Eastern American Toad
Anaxyrus americanus americanus
Anaxyrus is Greek meaning "A king or chief"
americanus refers to America
americanus refers to America
2 - 3.5 in. (5.1 - 9 cm)
Virginia Record Length:
4.4 in. (11.1 cm)
PHYSICAL DESCRIPTION: This is a large toad ranging in size from 2 to 4.25 inches (50 to 107 mm) *1014* . Color is variable but is usually brown, gray, olive, or brick red. There is often a light middorsal stripe. One or two warts are present in each dorsal spot. Large spiny warts also cover the dorsal part of the hind legs, particularly the tibia. This toad has well-developed cranial crests and large parotoid glands *1014* *11407* . The parotoid gland is either separate from the ridge behind the eye or connected by a short spur. The chest and anterior portion of the abdomen are usually sprinkled with dark pigment *11407* . Males are smaller than females with tubercles on the first and second fingers and have dark throats *1014* . Tadpoles range from 3/4-1 inch (1.8-2.4 cm) with body/tail length ratio 1:1.3. Body is dark and somewhat flattened. Eyes are small and dorsal. This species closely resembles the southern toad and the Fowler's toad *11407* *1014*. These species frequently hybridize making identification difficult *1014*.
REPRODUCTION: This is the earliest toad species to breed in this area. The adults congregate in breeding pools starting in March or April *1014* . The male mating call is a long musical trill lasting 20-30 sec. Approximately 6000 eggs are laid in long spiral gelatinous strings *1014* . Eggs are externally fertilized while the male and female are joined in amplexus. Eggs are laid in shallow pools *11406* . Eggs hatch in about 1 week; tadpole metamorphosis occurs in about 2 months. These transformed toads are between 7 and 12 mm long. American toads are sexually mature in 2 to 3 years *11406*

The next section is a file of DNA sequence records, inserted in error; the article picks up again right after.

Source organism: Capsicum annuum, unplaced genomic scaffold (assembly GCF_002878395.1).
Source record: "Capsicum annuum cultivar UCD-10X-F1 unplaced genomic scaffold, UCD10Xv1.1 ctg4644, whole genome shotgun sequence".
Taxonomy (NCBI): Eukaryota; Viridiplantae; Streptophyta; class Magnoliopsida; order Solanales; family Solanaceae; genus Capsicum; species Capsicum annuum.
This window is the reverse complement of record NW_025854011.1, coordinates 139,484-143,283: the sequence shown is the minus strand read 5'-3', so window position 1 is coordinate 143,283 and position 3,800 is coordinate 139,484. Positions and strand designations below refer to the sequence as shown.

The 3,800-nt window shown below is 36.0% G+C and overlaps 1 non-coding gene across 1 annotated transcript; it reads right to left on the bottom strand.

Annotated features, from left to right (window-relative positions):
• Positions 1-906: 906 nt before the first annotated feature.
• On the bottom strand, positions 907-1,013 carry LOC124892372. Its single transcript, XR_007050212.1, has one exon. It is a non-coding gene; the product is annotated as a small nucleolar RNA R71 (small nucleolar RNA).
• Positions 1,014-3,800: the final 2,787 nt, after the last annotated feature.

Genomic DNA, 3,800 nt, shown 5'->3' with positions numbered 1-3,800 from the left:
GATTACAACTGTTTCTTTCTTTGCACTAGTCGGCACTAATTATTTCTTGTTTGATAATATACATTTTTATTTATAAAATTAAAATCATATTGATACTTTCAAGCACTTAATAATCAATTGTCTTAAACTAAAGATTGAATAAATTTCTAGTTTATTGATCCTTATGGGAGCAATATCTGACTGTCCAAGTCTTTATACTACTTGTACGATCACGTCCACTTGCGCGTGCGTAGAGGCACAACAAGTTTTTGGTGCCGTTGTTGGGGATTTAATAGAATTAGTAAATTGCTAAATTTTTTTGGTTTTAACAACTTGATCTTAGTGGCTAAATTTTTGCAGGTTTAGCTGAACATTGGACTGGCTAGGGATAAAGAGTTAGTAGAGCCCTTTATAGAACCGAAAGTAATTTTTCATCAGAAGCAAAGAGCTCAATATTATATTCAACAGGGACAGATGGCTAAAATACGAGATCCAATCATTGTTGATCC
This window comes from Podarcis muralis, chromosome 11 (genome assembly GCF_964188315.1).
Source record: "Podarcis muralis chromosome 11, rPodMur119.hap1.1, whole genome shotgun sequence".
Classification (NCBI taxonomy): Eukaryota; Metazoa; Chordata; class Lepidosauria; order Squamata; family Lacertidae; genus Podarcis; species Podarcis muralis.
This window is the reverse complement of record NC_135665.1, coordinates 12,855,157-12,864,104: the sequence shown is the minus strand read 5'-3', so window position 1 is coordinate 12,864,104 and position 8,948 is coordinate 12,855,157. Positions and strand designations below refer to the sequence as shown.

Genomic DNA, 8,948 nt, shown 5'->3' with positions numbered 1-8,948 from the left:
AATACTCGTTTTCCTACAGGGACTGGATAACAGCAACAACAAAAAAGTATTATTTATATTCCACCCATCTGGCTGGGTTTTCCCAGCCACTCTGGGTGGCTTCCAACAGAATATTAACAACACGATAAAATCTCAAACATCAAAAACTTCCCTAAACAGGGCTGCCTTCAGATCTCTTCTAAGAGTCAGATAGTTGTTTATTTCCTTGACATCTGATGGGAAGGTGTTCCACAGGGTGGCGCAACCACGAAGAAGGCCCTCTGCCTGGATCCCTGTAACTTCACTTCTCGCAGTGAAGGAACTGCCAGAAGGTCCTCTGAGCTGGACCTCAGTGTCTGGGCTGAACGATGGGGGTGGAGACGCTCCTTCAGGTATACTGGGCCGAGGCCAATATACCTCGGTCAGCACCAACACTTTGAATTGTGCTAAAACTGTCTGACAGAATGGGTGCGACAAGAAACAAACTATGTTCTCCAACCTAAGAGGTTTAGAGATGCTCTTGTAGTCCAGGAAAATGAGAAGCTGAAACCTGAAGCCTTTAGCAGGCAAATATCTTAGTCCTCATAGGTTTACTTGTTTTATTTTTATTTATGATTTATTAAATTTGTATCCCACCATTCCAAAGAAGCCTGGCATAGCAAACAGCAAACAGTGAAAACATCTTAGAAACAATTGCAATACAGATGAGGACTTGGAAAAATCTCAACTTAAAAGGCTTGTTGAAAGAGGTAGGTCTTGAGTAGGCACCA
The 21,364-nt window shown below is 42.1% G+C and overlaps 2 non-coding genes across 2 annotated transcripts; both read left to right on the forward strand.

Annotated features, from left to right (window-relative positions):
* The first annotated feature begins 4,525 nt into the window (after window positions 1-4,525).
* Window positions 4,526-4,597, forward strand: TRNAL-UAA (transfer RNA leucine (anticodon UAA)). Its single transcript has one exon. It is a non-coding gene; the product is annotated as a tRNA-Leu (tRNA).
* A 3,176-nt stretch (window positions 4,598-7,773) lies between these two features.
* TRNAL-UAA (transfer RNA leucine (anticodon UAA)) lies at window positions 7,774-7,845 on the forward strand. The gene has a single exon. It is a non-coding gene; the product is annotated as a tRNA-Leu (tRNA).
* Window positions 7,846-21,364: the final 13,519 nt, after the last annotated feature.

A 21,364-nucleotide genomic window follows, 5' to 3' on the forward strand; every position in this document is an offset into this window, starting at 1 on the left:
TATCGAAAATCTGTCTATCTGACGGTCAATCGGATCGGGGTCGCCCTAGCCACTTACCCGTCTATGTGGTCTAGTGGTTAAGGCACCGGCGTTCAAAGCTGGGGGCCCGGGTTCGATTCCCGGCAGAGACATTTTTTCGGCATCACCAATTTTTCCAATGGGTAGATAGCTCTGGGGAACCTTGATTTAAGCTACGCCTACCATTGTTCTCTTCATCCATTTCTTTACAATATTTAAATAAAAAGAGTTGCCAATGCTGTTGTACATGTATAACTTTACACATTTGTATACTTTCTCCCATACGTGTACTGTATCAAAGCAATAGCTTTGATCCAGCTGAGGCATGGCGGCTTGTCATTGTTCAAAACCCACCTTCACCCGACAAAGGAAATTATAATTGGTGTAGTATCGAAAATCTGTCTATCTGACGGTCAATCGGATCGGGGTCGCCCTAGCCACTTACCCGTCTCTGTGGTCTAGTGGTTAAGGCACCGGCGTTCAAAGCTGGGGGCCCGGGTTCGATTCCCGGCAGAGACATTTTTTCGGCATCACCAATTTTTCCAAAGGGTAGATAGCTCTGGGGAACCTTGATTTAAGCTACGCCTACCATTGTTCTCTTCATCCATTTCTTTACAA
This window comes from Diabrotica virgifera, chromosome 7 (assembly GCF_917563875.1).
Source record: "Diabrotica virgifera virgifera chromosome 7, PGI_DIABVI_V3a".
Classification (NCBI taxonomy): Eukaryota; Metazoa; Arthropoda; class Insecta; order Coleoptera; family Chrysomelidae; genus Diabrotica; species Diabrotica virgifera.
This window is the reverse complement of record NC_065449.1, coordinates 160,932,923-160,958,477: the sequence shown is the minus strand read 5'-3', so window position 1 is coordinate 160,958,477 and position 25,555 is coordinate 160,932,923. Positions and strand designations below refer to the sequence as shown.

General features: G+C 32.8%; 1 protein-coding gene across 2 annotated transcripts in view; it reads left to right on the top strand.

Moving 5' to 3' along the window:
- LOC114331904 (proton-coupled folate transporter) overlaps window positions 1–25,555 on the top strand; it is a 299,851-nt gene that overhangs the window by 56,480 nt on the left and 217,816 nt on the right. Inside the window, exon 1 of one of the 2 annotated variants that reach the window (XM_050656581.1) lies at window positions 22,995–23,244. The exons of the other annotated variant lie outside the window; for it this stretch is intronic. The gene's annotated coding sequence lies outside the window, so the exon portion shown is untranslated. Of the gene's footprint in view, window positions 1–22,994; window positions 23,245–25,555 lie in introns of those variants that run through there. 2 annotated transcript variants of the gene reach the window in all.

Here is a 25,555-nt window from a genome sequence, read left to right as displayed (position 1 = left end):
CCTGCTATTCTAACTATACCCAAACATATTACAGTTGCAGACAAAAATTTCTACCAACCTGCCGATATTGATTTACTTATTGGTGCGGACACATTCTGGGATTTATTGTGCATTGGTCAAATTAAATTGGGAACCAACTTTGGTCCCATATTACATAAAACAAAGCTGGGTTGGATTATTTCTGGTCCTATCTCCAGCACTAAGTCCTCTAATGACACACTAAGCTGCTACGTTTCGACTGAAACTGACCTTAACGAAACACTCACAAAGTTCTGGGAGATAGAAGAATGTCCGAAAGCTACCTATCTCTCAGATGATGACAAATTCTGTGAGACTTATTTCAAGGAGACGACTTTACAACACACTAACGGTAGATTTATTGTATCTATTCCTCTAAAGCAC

BEHAVIOR: This species is found in a wide range of habitats. Requirements include shallow bodies of water for breeding, an abundances of invertebrate prey items, and moist hiding places. *11407* This species is primarily nocturnal but may also be active in the late afternoon. During the daytime, they mostly rest under logs or stones or burrow in leaf litter. This species is an effective insectivore *11284*.
LIMITING FACTORS: This species requires shallow bodies of water for breeding, a supply of invertebrate prey items, and moist hiding places *11407.
AQUATIC/TERRESTRIAL ASSOCIATIONS: This species can be found in a variety of habitats including mixed mesic forests, upland hardwoods, white pine-hemlock, residential gardens and agricultural lands *11284*.
References for Life History
- 1014 - Martof, B.S., Palmer, W.M., Bailey, J.R., Harrison, III J.R., 1980, Amphibians and Reptiles of the Carolinas and Virginia, 264 pgs., UNC Press, Chapel Hill, NC
- 11284 - Wilson, L.A., 1995, Land manager's guide to the amphibians and reptiles of the South, 360 pp. pgs., The Nature Conservancy, Southeastern Region, Chapel Hill, NC
- 11406 - Duellman, William E. and, Trueb, Linda, 1986, Biology of Amphibians, 671 pgs., The Johns Hopkins University Press, Baltimore
- 11407 - Conant, Roger and, Collins, John T., 1998, Peterson Field Guide: Reptiles and Amphibians, Eastern/Central North America, 616 pgs., Houghton Mifflin Company;, Boston
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Verified County/City Occurrence
Charles City County
Falls Church City
Isle of Wight County
James City County
King and Queen County
King George County
King William County
New Kent County
Prince Edward County
Prince George County
Prince William County
Verified in 97 Counties/Cities.